How are orders priced

For assets that are traded on exchange, such as shares, your broker will have access to each exchange’s order book – the list of buyers and sellers currently placing orders.

The order book displays the price and size of each order, so it’s easy to see where your order should be placed.

As well as the primary exchanges, such as the London Stock Exchange or the New York Stock Exchange, there are also a number of Multilateral Trading Facilities (MTFs) which accept orders and quote prices on certain stocks. They sometimes offer better prices than the primary exchanges, although not all brokers are able to access them.

Prices offered by primary exchanges and MTFs are publicly visible, and are known as lit books. However, prices hidden in dark liquidity pools can also be available for you to trade against, if your broker has access to them. Participants in dark pools are generally institutional investors who don’t want to reveal the price, size and origin of their orders.

For OTC markets, such as forex, prices are sourced from the network of global banks and liquidity providers participating in the market.


Another issue that can affect the price at which your order is executed is slippage.

Prices can change in a matter of milliseconds, and between the moment when you click to place an order and the point when your broker receives it, your intended price might become unavailable.

If you’re using a market order, it will be executed at the best price your broker can get. This could be substantially worse than the price you expected if markets are volatile and moving rapidly – perhaps after a startling news event or unexpectedly poor company earnings report.

You’re most likely to see the impact of slippage when you’ve left a stop-loss order to close a position in the event of an adverse market movement. Sometimes, prices may be changing so fast that it’s impossible to close your trade at the level where you set your stop.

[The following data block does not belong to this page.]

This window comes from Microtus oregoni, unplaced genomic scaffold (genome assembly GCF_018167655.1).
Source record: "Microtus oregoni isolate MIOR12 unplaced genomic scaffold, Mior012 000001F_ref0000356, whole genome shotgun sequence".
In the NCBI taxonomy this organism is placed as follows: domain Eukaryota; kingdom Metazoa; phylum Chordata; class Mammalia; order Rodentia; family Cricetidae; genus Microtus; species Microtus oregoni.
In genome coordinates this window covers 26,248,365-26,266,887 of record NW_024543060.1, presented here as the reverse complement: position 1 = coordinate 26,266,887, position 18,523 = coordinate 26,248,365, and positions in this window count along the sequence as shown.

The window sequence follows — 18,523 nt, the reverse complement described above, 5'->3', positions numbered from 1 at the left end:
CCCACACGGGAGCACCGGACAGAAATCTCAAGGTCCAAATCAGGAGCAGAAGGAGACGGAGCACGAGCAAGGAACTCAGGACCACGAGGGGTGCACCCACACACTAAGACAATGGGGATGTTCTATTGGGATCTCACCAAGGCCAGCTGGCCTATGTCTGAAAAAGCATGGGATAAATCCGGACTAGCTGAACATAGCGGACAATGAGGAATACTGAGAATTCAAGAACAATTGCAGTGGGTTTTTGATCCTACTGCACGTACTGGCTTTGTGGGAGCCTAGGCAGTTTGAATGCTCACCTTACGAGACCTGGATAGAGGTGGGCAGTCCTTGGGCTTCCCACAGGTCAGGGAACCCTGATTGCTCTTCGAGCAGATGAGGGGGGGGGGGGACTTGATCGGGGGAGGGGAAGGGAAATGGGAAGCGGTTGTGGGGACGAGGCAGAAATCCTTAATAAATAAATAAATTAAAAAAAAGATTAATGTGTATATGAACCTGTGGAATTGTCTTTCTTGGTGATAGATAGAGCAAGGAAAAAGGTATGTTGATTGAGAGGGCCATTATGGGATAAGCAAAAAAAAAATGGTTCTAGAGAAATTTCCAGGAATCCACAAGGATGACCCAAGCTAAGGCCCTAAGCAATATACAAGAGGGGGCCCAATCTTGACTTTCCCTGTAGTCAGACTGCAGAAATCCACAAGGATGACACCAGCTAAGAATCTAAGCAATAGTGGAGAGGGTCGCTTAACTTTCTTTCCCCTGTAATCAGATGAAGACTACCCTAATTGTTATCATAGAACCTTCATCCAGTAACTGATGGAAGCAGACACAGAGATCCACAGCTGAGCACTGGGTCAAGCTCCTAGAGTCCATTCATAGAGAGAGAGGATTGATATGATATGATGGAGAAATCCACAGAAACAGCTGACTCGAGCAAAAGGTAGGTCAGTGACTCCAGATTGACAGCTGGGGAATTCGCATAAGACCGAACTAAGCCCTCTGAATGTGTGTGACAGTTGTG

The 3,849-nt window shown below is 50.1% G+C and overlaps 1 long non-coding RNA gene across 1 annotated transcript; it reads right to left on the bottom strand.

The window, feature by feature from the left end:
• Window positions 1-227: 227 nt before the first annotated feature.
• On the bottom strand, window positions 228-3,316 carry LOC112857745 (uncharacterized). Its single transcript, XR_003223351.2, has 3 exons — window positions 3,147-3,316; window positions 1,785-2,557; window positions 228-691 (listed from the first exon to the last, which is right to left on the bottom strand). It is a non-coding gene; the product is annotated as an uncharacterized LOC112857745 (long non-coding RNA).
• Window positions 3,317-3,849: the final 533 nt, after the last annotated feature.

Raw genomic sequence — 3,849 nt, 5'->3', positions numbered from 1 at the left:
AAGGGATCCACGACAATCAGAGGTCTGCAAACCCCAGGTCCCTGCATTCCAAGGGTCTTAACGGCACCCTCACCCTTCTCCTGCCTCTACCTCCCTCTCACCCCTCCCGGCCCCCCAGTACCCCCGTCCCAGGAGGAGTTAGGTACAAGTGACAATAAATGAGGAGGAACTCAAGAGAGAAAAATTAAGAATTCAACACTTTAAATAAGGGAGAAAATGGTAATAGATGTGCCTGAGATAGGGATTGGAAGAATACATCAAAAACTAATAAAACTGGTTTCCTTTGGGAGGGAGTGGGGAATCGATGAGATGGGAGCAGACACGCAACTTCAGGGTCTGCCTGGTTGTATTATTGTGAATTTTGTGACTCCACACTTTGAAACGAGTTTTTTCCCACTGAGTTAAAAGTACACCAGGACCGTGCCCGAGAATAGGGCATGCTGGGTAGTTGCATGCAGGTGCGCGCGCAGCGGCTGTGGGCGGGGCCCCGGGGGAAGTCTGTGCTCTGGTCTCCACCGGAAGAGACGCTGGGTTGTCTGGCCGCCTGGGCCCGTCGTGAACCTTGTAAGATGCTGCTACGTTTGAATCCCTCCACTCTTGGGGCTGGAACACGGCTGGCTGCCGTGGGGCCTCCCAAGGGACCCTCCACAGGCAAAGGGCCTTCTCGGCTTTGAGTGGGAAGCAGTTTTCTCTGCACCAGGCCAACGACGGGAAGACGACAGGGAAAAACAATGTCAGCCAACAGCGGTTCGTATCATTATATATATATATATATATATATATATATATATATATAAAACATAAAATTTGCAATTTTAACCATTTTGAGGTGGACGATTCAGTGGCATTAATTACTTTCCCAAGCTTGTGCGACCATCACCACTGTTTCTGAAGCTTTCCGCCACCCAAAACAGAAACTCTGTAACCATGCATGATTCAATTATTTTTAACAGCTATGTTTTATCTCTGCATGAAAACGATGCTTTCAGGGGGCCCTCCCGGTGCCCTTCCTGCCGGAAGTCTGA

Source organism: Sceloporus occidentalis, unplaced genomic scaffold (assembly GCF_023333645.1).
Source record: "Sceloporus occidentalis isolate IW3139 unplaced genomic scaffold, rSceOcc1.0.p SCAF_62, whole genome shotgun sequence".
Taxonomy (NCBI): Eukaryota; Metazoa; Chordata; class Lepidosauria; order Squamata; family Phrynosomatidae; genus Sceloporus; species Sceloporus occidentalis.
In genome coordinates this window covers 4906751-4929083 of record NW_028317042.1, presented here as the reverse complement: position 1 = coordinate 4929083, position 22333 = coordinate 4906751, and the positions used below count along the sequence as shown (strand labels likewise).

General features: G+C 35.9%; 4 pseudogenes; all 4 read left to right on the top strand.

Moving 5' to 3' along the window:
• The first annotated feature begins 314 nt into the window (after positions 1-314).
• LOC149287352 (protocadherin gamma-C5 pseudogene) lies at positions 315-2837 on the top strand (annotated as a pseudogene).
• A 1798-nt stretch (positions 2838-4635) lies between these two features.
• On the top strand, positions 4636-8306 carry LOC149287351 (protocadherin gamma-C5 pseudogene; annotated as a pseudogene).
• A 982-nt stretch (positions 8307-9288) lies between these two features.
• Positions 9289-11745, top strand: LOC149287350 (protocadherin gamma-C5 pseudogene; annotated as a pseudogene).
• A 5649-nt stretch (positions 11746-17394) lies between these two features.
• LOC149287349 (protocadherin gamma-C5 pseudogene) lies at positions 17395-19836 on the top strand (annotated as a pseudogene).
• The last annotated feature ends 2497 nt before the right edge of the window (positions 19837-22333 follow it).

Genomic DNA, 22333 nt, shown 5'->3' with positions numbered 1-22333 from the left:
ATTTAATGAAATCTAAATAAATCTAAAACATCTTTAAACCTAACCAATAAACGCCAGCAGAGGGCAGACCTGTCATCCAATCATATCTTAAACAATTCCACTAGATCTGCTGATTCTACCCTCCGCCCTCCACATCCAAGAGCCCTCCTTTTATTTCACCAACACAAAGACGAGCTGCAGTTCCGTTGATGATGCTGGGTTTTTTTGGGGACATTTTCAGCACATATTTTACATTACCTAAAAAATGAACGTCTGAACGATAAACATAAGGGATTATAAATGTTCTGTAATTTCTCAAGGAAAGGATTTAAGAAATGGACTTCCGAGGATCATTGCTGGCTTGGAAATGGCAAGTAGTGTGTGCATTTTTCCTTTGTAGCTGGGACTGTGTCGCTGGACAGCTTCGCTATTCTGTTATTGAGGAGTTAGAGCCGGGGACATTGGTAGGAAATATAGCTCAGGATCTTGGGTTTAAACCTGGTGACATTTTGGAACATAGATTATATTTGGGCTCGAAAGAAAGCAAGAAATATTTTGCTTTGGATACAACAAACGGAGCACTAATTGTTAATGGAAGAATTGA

Say you take a long position on the Dow Jones Industrial Average index at 17,838 with a stop at 17,699.

A couple of influential Wall Street firms then report unexpectedly poor earnings. This causes a drop in other Dow constituent stocks, and the index tumbles through your stop. As soon as the price meets your stop level, your stop order is triggered.

slippage graph

Here’s a table showing how the price quoted by your broker moves in the moments before and after your stop is hit:

You can see that the bid price reaches your chosen stop level of 17,699 at 21:10:33 (in blue). This is when your stop order is triggered, but it’s executed at the next available price of 17,695 at 21:10:36 (in green). This means you have paid four points in slippage, but are protected from the rest of the price drop.

Guaranteed stops

If the risk of slippage feels a little worrying, there is an answer: you can use a guaranteed stop.

A guaranteed stop works in the same way as a standard stop-loss, except that it will always be filled at exactly the level you set. Effectively, the broker or trading provider takes on the risk of slippage for you. Naturally they may require a fee for this additional service, and this can come in the form of a wider spread.

Attaching a guaranteed stop puts an absolute limit on your potential loss, and this can be reassuring when you’re trading in volatile markets or in large sizes.